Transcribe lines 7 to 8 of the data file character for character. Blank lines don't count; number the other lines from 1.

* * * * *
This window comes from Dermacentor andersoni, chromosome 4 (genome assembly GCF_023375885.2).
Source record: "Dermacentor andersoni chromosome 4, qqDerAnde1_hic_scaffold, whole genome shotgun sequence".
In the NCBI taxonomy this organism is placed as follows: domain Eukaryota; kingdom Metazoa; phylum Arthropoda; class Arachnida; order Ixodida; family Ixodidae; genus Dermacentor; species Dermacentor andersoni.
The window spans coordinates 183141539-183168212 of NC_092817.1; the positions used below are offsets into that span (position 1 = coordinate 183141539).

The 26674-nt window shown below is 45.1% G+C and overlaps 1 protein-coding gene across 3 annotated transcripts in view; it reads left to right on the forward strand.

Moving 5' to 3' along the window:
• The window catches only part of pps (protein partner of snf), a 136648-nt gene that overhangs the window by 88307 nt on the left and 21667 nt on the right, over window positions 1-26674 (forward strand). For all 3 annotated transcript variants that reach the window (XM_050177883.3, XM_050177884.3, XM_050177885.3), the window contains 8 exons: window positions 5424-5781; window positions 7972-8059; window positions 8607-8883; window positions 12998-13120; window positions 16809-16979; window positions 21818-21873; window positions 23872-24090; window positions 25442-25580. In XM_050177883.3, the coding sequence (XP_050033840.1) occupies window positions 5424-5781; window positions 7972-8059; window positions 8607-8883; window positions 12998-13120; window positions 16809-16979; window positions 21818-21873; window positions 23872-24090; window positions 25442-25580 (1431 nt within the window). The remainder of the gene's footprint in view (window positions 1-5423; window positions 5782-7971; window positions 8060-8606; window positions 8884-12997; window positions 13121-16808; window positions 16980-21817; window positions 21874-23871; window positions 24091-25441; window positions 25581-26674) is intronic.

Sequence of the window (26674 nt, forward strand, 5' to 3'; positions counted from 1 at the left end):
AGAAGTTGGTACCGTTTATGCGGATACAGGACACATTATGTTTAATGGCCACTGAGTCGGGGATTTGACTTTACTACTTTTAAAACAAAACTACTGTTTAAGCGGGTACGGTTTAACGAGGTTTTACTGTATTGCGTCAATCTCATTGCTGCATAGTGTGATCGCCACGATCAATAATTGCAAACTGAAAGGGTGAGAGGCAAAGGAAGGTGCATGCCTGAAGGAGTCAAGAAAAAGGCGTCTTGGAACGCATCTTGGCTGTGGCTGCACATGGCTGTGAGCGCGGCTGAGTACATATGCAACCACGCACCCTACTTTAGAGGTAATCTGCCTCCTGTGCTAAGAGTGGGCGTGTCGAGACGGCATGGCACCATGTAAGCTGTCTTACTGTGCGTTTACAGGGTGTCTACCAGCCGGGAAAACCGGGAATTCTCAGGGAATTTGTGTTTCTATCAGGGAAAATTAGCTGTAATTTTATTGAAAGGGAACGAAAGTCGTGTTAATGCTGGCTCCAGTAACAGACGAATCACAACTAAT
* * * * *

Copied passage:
• The window catches only part of pps (protein partner of snf), a 136648-nt gene that overhangs the window by 88307 nt on the left and 21667 nt on the right, over window positions 1-26674 (forward strand). For all 3 annotated transcript variants that reach the window (XM_050177883.3, XM_050177884.3, XM_050177885.3), the window contains 8 exons: window positions 5424-5781; window positions 7972-8059; window positions 8607-8883; window positions 12998-13120; window positions 16809-16979; window positions 21818-21873; window positions 23872-24090; window positions 25442-25580. In XM_050177883.3, the coding sequence (XP_050033840.1) occupies window positions 5424-5781; window positions 7972-8059; window positions 8607-8883; window positions 12998-13120; window positions 16809-16979; window positions 21818-21873; window positions 23872-24090; window positions 25442-25580 (1431 nt within the window). The remainder of the gene's footprint in view (window positions 1-5423; window positions 5782-7971; window positions 8060-8606; window positions 8884-12997; window positions 13121-16808; window positions 16980-21817; window positions 21874-23871; window positions 24091-25441; window positions 25581-26674) is intronic.

Sequence of the window (26674 nt, forward strand, 5' to 3'; positions counted from 1 at the left end):